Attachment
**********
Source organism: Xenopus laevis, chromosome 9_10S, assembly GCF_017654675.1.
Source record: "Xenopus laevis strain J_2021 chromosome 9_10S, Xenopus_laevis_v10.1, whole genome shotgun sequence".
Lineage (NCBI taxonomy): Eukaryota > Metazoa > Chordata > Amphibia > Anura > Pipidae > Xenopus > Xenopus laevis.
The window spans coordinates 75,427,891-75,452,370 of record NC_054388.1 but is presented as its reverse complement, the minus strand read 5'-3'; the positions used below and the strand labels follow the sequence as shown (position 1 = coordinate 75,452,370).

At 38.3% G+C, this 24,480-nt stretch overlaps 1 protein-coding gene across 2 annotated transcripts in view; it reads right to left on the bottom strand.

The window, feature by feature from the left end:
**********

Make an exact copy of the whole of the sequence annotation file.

Source organism: Xenopus laevis, chromosome 9_10S, assembly GCF_017654675.1.
Source record: "Xenopus laevis strain J_2021 chromosome 9_10S, Xenopus_laevis_v10.1, whole genome shotgun sequence".
Lineage (NCBI taxonomy): Eukaryota > Metazoa > Chordata > Amphibia > Anura > Pipidae > Xenopus > Xenopus laevis.
The window spans coordinates 75,427,891-75,452,370 of record NC_054388.1 but is presented as its reverse complement, the minus strand read 5'-3'; the positions used below and the strand labels follow the sequence as shown (position 1 = coordinate 75,452,370).

At 38.3% G+C, this 24,480-nt stretch overlaps 1 protein-coding gene across 2 annotated transcripts in view; it reads right to left on the bottom strand.

The window, feature by feature from the left end: